“Work?!” Maynard G. Krebs (Dobie Gillis Show)
“Let us be happy in our work.” Colonel Saito (Bridge on the River Kwai)/R.P. O’Neill
“A street sweeper came whistlin’ by/He was bouncing every step
It seemed strange how good he felt/So I asked him while he swept.
He said, ‘It’s my job to be cleaning up this mess/And that’s enough reason for me,
It’s my job to be better than the rest/And that makes the day for me.’”
Whether you adopt a shocked acceptance of your fate, when it comes to whatever form of employment you must engage in, to keep Bill(s) happy, or whether you prefer to fight it every centimeter of the way, all of us gotta work.
Unless you are independently wealthy, and I just know SO many of those folks, you’re toting that barge and lifting that bale, in order to bring home the bacon. Some of us go out into the world to accomplish this; others do so from the comfort of their own homes.I work on a farm; I carry a pitchfork. My only boss is the squeaky wheel-right now my boss is a pesky gopher problem. Last week it was the weed problem; next week it will be fill-in-the-blank: mildew, root rot, bud worms, tomato worms, a water crisis, et al.
I don’t have a boss, per se, because the job is so overwhelming, I don’t need a boss to tell me that my to-do list is way too long. Whereas BossLady is THE boss, she knows that I am self-driven; after all, she’s married to my son.
I have a long history of working in professions where I have no one above me, guiding me on the correct path. When I taught, I had a principal, but once that classroom door closed, either I was the boss or the eighth grade was.
It just depended on what day of the week it was, and whether or not the planets and stars were aligned properly.
When I was in the trades, I either built houses or my family went hungry, or a little of both if I worked for flaky folks.There was no boss telling me to get out and hustle.
When I worked for eight years as an auto parts clerk, I worked my way into first management, where I was the boss, and then I ran the delivery service. My only bosses were my customers, and they were dependent on me to keep them supplied with auto parts, so it was a mutually beneficial arrangement.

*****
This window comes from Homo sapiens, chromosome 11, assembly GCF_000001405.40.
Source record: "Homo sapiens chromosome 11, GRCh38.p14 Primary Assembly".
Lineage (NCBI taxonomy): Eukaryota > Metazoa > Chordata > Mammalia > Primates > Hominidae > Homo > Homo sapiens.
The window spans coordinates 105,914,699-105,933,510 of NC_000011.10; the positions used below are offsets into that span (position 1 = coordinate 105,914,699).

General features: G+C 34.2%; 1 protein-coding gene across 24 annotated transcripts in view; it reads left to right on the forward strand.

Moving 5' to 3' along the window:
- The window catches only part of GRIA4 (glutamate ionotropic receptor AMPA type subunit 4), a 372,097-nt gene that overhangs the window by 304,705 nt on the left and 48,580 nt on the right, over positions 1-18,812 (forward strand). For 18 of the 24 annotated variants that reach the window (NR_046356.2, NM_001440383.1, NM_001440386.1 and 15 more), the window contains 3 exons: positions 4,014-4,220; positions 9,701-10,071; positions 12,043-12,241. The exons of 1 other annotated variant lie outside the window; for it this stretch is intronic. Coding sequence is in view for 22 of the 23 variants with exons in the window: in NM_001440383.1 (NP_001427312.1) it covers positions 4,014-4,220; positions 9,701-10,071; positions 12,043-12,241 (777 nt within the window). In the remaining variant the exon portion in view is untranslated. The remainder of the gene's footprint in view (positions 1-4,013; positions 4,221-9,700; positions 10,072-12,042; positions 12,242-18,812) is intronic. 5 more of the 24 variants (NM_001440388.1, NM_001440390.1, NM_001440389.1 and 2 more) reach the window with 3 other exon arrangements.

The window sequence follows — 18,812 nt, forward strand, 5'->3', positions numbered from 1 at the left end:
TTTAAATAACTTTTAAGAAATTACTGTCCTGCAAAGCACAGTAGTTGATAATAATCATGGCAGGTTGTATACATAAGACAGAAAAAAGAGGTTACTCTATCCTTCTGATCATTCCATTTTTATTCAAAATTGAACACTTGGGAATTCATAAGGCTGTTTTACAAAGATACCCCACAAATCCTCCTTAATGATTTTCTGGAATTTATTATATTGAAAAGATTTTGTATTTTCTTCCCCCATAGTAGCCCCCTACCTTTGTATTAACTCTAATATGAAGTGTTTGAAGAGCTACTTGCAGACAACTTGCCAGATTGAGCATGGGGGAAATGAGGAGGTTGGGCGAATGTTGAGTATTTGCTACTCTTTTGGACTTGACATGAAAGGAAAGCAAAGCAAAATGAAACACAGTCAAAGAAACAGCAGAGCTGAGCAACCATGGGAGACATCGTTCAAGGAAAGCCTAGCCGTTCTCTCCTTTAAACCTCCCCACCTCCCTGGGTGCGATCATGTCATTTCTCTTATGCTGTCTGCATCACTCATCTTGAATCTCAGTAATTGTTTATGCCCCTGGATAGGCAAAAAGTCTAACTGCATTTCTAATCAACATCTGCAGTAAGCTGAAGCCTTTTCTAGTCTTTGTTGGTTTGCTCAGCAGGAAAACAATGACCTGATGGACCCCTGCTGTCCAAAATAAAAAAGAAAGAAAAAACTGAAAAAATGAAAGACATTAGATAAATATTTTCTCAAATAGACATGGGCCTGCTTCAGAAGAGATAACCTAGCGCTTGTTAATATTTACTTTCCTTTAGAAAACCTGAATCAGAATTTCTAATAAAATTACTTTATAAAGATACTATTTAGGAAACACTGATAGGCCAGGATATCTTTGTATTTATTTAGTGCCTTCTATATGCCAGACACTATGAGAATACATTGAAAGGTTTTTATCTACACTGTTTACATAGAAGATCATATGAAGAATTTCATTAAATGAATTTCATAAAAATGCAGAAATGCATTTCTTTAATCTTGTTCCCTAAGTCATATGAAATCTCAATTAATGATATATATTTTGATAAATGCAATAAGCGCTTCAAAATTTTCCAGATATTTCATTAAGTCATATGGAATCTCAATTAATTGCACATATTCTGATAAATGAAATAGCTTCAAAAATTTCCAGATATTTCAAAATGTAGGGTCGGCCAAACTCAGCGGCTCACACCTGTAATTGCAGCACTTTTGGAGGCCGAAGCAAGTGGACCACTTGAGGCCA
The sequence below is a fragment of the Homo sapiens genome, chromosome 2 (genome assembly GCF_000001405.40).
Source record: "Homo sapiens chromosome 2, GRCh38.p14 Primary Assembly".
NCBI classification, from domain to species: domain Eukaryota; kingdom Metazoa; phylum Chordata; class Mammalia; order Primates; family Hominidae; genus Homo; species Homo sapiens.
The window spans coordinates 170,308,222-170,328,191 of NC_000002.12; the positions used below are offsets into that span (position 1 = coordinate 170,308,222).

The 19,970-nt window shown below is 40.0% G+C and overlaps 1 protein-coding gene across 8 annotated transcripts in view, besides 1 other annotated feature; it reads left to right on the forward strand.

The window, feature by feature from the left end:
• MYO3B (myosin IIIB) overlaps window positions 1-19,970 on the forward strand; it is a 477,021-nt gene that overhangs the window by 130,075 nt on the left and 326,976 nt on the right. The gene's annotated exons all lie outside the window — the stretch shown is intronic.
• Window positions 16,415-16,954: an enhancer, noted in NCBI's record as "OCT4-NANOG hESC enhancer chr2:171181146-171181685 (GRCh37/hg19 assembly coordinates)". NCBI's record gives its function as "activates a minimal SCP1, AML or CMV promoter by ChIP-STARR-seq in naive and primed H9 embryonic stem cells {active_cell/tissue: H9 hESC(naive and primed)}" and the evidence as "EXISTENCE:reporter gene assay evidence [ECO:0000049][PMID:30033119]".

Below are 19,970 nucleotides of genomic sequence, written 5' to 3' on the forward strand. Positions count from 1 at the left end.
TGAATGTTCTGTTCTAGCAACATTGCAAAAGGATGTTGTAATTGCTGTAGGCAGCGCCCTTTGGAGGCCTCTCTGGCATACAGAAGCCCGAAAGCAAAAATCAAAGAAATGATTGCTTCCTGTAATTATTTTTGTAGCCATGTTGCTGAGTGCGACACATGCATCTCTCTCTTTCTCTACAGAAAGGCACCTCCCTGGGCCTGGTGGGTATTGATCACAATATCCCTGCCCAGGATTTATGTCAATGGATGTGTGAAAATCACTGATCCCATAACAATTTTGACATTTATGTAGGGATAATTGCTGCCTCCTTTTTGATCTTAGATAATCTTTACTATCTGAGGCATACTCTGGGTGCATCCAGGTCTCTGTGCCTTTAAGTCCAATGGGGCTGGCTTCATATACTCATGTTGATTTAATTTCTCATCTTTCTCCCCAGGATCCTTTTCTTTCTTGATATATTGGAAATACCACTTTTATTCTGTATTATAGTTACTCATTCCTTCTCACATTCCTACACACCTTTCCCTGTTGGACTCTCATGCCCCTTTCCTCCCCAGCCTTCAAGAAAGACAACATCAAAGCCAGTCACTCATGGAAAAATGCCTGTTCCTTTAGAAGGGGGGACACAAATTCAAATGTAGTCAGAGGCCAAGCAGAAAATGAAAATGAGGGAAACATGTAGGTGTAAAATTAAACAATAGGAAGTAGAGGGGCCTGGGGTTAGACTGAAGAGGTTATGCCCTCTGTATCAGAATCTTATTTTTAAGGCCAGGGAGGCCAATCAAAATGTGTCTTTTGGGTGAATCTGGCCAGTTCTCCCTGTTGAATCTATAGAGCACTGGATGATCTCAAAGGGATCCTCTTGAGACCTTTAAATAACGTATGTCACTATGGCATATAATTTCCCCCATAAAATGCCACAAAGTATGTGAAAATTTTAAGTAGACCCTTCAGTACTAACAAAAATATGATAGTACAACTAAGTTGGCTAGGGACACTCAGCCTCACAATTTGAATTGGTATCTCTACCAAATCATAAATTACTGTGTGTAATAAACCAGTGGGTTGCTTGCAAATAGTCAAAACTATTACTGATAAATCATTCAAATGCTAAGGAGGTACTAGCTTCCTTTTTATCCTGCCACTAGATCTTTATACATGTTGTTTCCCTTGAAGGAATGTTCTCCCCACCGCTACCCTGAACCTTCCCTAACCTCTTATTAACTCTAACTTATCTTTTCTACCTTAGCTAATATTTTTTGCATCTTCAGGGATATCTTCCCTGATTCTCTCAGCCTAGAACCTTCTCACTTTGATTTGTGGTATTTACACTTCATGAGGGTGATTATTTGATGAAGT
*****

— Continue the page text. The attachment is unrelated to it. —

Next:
In the army, I had more bosses than I knew what to do with, so I created a brand new system for my personnel management division to follow, making me the “boss.” For this I not only got out from under direct management, I also received an ARCOM (Army Commendation Medal), a twofer if ever there were one.
|Every Boss, USA|
The only job I ever had where I had the iconic boss, was at Sunrize Market, and I’ve written enough about Augie that I need not add anything to it now. The best thing is that I was still a malleable young man, and whereas I fought tooth and nail with Augie, I also learned to play ball with him. That way I didn’t get the bat broken over my head, retail clears union or not.
Were the order reversed, and I had Augie as a boss late in life, I wouldn’t have. Pure and simple.
I wouldn't consider myself a cranky old man, if for no other reason than it’s hard to indulge in cannabis all day, and be too cranky, but that’s mainly because no one is telling me what to do.
In that regard, I align myself with every eighth grader who ever lived: Ask me to do anything and I will say yes; tell me what to do, and you will die of old age waiting for me to do it. I’m worse than a two-year-old, except I don’t throw tantrums anymore.
It's more of a soft lob.